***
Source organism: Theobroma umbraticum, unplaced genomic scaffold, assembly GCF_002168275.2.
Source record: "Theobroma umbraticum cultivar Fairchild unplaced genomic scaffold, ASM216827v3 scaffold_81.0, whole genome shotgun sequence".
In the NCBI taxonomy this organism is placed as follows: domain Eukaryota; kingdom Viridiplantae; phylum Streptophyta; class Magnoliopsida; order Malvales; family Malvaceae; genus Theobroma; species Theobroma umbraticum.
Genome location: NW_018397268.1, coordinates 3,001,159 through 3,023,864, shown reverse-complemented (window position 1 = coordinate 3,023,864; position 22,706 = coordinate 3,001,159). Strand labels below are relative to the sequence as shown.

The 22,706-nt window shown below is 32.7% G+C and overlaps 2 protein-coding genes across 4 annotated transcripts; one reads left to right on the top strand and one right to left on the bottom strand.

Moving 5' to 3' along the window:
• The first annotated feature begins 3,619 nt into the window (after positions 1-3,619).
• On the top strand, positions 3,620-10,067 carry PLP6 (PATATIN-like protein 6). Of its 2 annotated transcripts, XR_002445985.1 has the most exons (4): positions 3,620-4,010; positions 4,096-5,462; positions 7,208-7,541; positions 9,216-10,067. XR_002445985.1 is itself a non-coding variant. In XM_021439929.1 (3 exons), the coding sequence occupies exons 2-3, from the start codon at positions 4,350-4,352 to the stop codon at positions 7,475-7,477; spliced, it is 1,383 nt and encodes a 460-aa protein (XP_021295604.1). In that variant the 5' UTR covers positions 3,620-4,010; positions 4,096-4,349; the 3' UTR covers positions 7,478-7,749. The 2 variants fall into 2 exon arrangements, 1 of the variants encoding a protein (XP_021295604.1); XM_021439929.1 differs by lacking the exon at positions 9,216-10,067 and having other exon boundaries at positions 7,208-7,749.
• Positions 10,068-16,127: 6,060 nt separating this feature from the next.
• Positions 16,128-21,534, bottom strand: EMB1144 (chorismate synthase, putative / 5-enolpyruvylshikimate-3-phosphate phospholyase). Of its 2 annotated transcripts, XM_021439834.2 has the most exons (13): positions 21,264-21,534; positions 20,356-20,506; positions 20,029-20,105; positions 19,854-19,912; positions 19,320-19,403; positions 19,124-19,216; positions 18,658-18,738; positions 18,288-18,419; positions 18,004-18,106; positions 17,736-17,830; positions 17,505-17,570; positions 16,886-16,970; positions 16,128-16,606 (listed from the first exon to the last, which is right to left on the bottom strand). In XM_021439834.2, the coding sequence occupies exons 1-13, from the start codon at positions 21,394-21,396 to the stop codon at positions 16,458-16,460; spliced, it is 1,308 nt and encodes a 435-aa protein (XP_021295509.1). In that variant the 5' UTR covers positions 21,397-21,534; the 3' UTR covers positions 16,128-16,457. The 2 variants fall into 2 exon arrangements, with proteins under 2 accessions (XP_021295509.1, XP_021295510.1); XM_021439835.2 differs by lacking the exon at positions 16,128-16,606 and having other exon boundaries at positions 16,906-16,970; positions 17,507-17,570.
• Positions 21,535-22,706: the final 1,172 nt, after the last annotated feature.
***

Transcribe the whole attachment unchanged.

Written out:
Source organism: Theobroma umbraticum, unplaced genomic scaffold, assembly GCF_002168275.2.
Source record: "Theobroma umbraticum cultivar Fairchild unplaced genomic scaffold, ASM216827v3 scaffold_81.0, whole genome shotgun sequence".
In the NCBI taxonomy this organism is placed as follows: domain Eukaryota; kingdom Viridiplantae; phylum Streptophyta; class Magnoliopsida; order Malvales; family Malvaceae; genus Theobroma; species Theobroma umbraticum.
Genome location: NW_018397268.1, coordinates 3,001,159 through 3,023,864, shown reverse-complemented (window position 1 = coordinate 3,023,864; position 22,706 = coordinate 3,001,159). Strand labels below are relative to the sequence as shown.

The 22,706-nt window shown below is 32.7% G+C and overlaps 2 protein-coding genes across 4 annotated transcripts; one reads left to right on the top strand and one right to left on the bottom strand.

Moving 5' to 3' along the window:
• The first annotated feature begins 3,619 nt into the window (after positions 1-3,619).
• On the top strand, positions 3,620-10,067 carry PLP6 (PATATIN-like protein 6). Of its 2 annotated transcripts, XR_002445985.1 has the most exons (4): positions 3,620-4,010; positions 4,096-5,462; positions 7,208-7,541; positions 9,216-10,067. XR_002445985.1 is itself a non-coding variant. In XM_021439929.1 (3 exons), the coding sequence occupies exons 2-3, from the start codon at positions 4,350-4,352 to the stop codon at positions 7,475-7,477; spliced, it is 1,383 nt and encodes a 460-aa protein (XP_021295604.1). In that variant the 5' UTR covers positions 3,620-4,010; positions 4,096-4,349; the 3' UTR covers positions 7,478-7,749. The 2 variants fall into 2 exon arrangements, 1 of the variants encoding a protein (XP_021295604.1); XM_021439929.1 differs by lacking the exon at positions 9,216-10,067 and having other exon boundaries at positions 7,208-7,749.
• Positions 10,068-16,127: 6,060 nt separating this feature from the next.
• Positions 16,128-21,534, bottom strand: EMB1144 (chorismate synthase, putative / 5-enolpyruvylshikimate-3-phosphate phospholyase). Of its 2 annotated transcripts, XM_021439834.2 has the most exons (13): positions 21,264-21,534; positions 20,356-20,506; positions 20,029-20,105; positions 19,854-19,912; positions 19,320-19,403; positions 19,124-19,216; positions 18,658-18,738; positions 18,288-18,419; positions 18,004-18,106; positions 17,736-17,830; positions 17,505-17,570; positions 16,886-16,970; positions 16,128-16,606 (listed from the first exon to the last, which is right to left on the bottom strand). In XM_021439834.2, the coding sequence occupies exons 1-13, from the start codon at positions 21,394-21,396 to the stop codon at positions 16,458-16,460; spliced, it is 1,308 nt and encodes a 435-aa protein (XP_021295509.1). In that variant the 5' UTR covers positions 21,397-21,534; the 3' UTR covers positions 16,128-16,457. The 2 variants fall into 2 exon arrangements, with proteins under 2 accessions (XP_021295509.1, XP_021295510.1); XM_021439835.2 differs by lacking the exon at positions 16,128-16,606 and having other exon boundaries at positions 16,906-16,970; positions 17,507-17,570.
• Positions 21,535-22,706: the final 1,172 nt, after the last annotated feature.